These 5 tribes control over 70pc of Kenya’s key parastatals’ jobs

By Anthony Mwangi On Thu, 15 Aug, 2019 14:22 | 2 mins read
Kenya workforce composition
Ethnic composition of Kenya's workforce in key parastatals. SOURCE: NHIF,NSSF. GRAPHIC: MICHAEL MOSOTA
Editor's Review

    "You must look at ways of reaching those communities if advertising through the media has failed," -Were.

    For instance, at the National Hospital Insurance Fund (NHIF), out of the 1,927 staff members, 1,323 are from the five communities—Kikuyu, Kalenjin, Kamba, Luhya and Luo.

    The situation is the same at the National Social Security Fund (NSSF) where out 1,307 staff members, 980 or 75 per cent are from five ethnic communities.

Five communities control over 70 per cent of the workforce in key State agencies, it has emerged.

For instance, at the National Hospital Insurance Fund (NHIF), out of the 1,927 staff members, 1,323 are from the five communities—Kikuyu, Kalenjin, Kamba, Luhya and Luo.

The situation is the same at the National Social Security Fund (NSSF) where out 1,307 staff members, 980 or 75 per cent are from five ethnic communities.

NHIF has 21 persons with disabilities while NSSF has 44.

Appearing before the Select Committee on National Cohesion and Equal Opportunity of the National Assembly, NHIF acting chief executive Nicodemus Odongo blamed lack of accessibility, communication barriers and limited resources for the poor distribution of positions.

NSSF management blamed political interference, rampant during Kanu days where directives were given on who should be employed. The management said the historic composition of employees recruited before the new NSSF Act still stands as one cannot terminate their services unless on disciplinary grounds.

Fund Corporate Affairs manager Dr Christopher Khisa said the management had let natural attrition take its course.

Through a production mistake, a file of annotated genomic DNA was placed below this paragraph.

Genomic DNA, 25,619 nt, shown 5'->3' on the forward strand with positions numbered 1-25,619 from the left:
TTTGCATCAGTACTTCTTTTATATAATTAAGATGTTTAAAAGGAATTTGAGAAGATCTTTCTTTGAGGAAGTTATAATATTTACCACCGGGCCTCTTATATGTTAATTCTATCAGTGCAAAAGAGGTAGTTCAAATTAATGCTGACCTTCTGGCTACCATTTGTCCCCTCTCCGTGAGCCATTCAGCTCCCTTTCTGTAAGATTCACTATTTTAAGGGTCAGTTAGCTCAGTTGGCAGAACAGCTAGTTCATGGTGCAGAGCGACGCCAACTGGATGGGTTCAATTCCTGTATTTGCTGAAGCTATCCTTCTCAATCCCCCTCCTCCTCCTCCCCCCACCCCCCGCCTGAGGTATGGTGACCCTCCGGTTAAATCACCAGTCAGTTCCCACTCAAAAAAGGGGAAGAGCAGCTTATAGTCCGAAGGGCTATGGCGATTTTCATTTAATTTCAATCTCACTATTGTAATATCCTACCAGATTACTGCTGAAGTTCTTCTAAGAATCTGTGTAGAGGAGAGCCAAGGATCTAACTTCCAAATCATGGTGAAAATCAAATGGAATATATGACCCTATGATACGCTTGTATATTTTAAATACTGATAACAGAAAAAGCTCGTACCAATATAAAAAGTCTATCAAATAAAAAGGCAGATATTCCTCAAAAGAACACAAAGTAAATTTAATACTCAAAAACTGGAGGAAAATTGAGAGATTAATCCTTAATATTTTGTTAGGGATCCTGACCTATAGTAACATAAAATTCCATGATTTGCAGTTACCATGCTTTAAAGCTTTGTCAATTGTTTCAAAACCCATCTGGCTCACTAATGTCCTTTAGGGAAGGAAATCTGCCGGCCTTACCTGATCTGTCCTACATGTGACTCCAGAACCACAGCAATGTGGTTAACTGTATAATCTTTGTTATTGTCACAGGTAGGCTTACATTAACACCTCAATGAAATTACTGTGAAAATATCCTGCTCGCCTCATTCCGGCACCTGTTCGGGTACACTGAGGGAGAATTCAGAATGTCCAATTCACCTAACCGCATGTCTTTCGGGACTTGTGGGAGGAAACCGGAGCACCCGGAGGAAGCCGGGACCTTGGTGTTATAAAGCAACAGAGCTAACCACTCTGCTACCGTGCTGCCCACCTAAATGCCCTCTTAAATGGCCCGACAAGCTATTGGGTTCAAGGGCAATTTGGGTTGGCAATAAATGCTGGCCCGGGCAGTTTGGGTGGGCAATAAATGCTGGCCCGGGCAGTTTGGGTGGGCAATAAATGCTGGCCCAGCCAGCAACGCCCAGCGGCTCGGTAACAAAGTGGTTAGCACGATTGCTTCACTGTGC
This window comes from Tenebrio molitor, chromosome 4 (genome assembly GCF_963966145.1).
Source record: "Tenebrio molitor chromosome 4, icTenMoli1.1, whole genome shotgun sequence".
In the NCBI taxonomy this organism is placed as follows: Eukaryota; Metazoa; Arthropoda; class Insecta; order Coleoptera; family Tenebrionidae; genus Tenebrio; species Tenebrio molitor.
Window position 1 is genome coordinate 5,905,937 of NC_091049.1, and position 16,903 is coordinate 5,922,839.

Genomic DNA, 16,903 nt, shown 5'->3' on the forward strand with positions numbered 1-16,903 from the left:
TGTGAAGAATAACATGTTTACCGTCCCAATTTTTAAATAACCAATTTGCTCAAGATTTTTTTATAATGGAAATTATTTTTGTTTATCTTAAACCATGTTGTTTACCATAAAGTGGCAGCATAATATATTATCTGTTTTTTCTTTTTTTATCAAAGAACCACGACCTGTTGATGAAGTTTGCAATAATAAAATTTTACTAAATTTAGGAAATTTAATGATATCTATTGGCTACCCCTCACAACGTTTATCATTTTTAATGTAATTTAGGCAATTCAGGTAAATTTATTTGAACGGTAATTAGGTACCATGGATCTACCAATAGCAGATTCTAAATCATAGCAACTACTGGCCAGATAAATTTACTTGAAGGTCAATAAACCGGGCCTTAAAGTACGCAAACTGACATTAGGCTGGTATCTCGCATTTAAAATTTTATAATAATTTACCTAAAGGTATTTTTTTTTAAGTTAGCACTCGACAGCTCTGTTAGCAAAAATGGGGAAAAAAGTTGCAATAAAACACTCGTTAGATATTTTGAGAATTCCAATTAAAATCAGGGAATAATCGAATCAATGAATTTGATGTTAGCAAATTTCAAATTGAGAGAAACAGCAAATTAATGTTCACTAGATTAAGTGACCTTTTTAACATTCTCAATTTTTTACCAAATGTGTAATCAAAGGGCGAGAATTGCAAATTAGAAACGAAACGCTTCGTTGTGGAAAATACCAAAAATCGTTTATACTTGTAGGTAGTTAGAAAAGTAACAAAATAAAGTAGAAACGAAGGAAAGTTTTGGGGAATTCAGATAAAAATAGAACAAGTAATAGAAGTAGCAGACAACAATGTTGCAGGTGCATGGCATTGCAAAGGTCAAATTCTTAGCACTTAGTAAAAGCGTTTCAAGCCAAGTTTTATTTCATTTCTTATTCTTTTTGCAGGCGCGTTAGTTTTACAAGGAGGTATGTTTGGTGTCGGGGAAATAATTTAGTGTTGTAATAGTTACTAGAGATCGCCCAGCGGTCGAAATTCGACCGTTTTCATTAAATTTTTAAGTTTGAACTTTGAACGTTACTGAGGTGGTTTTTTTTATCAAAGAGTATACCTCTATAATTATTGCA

“Political interference was too much sometimes but the number has been reducing as more employees leave either after retiring or from natural attrition,” Khisa told the committee.  

He said the situation had been complicated in some regions such as Mandera where people from outside were not willing to work due to insecurity forcing the fund to employ locals.

Odongo told the Maina Kamanda-led committee that lack of accessibility to vacancies advertised through the print media and lack of applications for jobs by minority communities from remote regions as some of the reasons that hampered equal distribution of jobs.

Members, however, dismissed the reasons as vague. “You must look at ways of reaching those communities if advertising through the media has failed,” said Kasipul MP Ong’ondo Were.

The two agencies had been asked to provide information on employees’ composition in terms of ethnicity, age, gender and persons with disability. They were asked to give information on staff employed after August, 2010 and their ethnic representation.

Odongo said NHIF has prepared remedies to the imbalanced distribution of staff by among others reserving certain positions for people from remote areas. The fund also plans to use provisional administration structures to reach out marginalised communities.

Members directed that NHIF management provide more information next week.

Committee vice chair Jacqueline Oduor directed that the NHIF board accompanies management.

Keynan said board members were key to policies such as employment, hence the need to hear from them.

“Policies in these agencies are given by boards, leaving management to implement and therefore the right people to hear from on matters to do with employment is the board,” Keynan said.

On Tuesday, a Kenya National Examinations Council (Knec)  report on its ethnic composition indicated the five communities control 65.04 per cent of jobs at the agency despite accounting for less than half of the Kenyan population.

The other 44 ethnic groups  share the remaining 34.96 per cent of positions.

Under the diversity policy for State Ministries, Departments and Agencies released in December 2015 by the Public Service Commission, ethnic groups whose job representation surpasses their corresponding national population proportion are considered to be over-represented.

The diversity policy was expected to tackle the problem of over-representation by setting hiring quotas for ethnic groups and disadvantaged classes such as the disabled.